Tracker mortgage scandal just the latest in long list of bank’s failings - Central Bank
Deputy governor says all main banks will be subject to Central Bank enforcement investigations
Deputy governor of the Central Bank Ed Sibley said he expects all the main banks will be subject to Central Bank enforcement investigations. Photograph: Niall Carson/PA Wire
The ongoing tracker mortgage scandal is the latest in an “unacceptably long list of cultural failings in financial services firms” the deputy governor of the Central Bank said on Tuesday.
Speaking at an Eversheds Sutherland conference on leadership and culture in financial services. Ed Sibley told the audience that restoration of trust in financial services is “vital” for the system to be effective in serving the economy and its customers sustainably over the long term.
“ Cultural change is as urgent as technology, business model and regulatory changes,” he said.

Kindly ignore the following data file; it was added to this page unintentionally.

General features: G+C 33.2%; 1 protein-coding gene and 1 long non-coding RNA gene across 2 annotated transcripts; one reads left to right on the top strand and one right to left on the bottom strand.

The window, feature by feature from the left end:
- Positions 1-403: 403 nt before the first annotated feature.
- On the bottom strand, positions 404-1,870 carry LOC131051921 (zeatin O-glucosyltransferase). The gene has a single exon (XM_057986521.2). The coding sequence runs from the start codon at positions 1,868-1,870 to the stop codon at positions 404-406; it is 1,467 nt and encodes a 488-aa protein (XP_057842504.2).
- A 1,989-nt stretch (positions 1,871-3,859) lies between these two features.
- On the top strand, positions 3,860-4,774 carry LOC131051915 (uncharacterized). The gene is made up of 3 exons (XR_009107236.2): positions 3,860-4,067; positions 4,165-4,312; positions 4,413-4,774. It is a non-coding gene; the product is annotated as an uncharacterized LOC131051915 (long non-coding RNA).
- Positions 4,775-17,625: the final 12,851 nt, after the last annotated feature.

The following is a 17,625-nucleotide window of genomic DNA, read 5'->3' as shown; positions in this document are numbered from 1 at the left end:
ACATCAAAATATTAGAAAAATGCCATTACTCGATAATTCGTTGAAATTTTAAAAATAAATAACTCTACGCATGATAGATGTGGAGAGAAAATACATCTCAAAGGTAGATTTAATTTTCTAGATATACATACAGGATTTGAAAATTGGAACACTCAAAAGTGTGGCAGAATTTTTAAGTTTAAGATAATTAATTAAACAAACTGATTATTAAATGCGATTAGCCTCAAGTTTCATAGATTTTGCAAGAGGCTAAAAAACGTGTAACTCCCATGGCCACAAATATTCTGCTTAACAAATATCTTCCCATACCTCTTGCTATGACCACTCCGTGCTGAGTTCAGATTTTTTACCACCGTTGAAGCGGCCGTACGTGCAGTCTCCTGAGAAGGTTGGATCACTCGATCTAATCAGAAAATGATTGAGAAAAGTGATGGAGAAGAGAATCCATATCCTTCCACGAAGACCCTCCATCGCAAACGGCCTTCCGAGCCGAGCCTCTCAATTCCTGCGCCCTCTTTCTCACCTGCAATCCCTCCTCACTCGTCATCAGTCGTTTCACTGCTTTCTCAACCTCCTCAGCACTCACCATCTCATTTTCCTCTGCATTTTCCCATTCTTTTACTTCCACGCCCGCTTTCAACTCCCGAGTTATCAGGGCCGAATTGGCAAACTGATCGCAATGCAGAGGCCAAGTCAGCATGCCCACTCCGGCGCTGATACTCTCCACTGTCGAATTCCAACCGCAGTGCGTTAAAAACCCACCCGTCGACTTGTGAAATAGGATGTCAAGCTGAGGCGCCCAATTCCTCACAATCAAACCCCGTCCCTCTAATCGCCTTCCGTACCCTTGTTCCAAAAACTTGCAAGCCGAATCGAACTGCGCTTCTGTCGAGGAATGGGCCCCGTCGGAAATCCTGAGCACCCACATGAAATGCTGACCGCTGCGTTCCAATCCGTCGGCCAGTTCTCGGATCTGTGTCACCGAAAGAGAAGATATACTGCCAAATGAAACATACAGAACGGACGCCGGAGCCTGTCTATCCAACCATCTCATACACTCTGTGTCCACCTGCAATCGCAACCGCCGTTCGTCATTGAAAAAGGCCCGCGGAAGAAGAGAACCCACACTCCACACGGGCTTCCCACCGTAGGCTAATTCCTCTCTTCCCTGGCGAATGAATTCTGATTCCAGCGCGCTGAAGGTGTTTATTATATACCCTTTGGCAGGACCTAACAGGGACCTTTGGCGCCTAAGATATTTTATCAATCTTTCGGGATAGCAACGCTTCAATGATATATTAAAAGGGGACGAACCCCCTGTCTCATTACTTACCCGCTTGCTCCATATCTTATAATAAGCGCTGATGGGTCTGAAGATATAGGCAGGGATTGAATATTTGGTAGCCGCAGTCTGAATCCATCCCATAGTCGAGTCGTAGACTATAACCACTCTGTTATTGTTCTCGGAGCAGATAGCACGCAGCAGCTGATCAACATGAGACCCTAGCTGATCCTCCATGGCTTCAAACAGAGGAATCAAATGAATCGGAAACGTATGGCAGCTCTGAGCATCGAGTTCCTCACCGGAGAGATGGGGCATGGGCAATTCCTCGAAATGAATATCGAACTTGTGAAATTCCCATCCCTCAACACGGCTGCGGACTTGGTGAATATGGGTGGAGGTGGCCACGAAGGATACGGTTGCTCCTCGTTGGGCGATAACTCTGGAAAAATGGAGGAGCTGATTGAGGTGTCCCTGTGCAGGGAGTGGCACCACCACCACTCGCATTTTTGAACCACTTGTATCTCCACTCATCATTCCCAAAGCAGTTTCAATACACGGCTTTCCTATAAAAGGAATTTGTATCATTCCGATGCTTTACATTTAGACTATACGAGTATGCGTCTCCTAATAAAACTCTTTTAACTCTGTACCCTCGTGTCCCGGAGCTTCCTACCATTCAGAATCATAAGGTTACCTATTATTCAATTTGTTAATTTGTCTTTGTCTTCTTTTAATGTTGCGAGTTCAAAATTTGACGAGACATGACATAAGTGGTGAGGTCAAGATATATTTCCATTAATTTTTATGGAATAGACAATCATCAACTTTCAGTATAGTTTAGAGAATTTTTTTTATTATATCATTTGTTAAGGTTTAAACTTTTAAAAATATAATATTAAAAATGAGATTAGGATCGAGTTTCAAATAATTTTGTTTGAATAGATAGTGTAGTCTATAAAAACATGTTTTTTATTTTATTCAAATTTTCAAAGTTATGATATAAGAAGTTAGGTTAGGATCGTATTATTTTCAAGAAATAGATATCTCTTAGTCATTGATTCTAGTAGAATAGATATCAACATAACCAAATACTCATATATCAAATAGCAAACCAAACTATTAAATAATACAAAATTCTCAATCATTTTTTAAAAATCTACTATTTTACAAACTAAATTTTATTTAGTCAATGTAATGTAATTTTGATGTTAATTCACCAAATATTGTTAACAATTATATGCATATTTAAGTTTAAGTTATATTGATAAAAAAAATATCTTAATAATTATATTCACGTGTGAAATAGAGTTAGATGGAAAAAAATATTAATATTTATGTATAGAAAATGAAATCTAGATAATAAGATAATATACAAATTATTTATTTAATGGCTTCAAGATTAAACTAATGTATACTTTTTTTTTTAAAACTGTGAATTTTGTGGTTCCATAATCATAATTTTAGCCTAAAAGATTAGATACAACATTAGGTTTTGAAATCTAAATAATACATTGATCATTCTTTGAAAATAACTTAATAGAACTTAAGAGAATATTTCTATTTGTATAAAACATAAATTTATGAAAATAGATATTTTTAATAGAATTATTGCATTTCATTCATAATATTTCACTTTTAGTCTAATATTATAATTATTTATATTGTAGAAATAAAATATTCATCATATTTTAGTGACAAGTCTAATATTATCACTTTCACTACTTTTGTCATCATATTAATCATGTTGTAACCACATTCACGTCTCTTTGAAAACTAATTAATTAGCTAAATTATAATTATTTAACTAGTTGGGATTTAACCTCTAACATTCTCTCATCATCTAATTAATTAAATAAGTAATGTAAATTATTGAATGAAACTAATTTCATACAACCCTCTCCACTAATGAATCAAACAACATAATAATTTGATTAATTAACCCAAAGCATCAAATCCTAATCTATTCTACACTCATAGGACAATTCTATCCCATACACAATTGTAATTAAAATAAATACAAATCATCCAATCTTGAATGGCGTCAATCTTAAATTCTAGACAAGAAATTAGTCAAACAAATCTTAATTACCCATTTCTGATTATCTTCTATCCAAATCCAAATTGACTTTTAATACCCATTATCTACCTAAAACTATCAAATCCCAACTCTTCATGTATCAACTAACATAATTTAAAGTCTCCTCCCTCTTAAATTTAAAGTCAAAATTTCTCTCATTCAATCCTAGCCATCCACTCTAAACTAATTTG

Mr Sibley noted the tracker mortgage scandal as an example of an ‘is it legal?’ attitude, which still pervades in too many institutions. He said the Central Bank is under no illusion that “continued and concerted pressure is required to ensure all affected customers receive redress and compensation and banks comply with our findings.” He said he expects all the main banks will be subject to Central Bank enforcement investigations.
On the culture front, Mr Sibley noted that the Central Bank continues to enhance its approach.
“Work has been undertaken in banks and insurance firms from a prudential perspective, and in the consumer area we have developed a framework for the assessment of culture in regulated entities. As has been well documented, this work will be expedited across the retail banks over the coming months, and be rolled out further after that,” he said.
On the importance of diversity at a leadership level in addressing behaviour and culture risks, he noted the acute imbalance in gender and other aspects of diversity in financial services firms, which needs to be addressed, and which will be the subject of further Central Bank scrutiny.